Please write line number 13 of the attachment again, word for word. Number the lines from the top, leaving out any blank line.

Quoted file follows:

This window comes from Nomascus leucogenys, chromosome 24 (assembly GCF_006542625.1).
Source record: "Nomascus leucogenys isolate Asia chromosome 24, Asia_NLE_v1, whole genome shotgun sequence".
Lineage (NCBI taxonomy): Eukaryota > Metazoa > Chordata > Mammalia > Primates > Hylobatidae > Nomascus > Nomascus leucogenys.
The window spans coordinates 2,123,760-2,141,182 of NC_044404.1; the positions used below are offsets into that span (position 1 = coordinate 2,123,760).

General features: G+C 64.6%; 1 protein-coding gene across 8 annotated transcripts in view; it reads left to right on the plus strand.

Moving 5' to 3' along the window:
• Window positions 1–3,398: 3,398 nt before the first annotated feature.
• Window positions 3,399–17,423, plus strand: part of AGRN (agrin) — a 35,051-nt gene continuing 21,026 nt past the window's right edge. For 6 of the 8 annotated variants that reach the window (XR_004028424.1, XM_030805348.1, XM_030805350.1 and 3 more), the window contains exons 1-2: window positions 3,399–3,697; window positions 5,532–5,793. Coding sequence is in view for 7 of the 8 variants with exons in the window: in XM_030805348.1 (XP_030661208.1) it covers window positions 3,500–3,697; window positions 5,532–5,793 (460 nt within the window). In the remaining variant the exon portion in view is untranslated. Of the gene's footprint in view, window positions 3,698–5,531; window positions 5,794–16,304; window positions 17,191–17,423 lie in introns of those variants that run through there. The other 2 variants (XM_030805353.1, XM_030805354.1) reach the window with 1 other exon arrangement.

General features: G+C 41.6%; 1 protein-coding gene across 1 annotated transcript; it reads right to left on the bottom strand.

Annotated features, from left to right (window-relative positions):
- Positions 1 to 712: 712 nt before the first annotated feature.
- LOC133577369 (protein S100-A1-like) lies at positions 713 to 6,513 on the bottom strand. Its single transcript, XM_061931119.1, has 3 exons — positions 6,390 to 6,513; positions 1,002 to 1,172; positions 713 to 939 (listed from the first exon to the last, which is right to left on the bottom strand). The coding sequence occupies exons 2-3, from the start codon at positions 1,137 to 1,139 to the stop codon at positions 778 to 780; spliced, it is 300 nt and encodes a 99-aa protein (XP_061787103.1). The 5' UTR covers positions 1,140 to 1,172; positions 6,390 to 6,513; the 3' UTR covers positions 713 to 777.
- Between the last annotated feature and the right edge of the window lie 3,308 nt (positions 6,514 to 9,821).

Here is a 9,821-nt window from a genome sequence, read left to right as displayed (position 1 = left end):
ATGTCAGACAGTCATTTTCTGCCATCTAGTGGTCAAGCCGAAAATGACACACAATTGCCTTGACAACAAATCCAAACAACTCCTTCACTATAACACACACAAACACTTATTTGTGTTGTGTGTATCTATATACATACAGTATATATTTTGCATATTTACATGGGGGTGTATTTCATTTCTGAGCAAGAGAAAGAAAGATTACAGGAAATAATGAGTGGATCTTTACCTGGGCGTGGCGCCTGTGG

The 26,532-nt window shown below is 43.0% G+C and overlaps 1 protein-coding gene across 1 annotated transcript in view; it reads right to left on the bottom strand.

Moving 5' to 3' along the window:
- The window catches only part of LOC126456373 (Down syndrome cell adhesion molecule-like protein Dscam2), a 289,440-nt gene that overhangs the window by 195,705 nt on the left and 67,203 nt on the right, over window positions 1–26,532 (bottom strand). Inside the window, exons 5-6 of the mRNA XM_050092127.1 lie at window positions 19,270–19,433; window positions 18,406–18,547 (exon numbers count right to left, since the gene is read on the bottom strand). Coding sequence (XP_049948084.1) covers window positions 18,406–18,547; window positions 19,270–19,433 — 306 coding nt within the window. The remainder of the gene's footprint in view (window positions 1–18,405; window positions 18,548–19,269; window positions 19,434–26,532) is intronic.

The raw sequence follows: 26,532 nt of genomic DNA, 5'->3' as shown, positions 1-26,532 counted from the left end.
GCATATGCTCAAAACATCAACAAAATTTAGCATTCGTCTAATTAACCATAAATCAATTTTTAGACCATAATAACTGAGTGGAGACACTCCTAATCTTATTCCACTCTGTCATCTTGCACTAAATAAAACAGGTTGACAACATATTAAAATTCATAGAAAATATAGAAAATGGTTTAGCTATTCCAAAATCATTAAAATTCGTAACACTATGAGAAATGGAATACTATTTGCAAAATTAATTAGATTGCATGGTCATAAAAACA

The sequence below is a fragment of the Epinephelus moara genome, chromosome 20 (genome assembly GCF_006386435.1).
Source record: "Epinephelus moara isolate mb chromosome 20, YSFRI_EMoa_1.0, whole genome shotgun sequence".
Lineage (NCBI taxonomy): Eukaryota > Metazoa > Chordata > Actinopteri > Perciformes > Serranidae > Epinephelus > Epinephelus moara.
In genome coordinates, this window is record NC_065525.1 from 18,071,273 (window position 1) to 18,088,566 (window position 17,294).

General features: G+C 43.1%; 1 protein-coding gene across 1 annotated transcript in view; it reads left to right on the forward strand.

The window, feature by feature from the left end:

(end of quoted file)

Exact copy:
- Between the last annotated feature and the right edge of the window lie 3,308 nt (positions 6,514 to 9,821).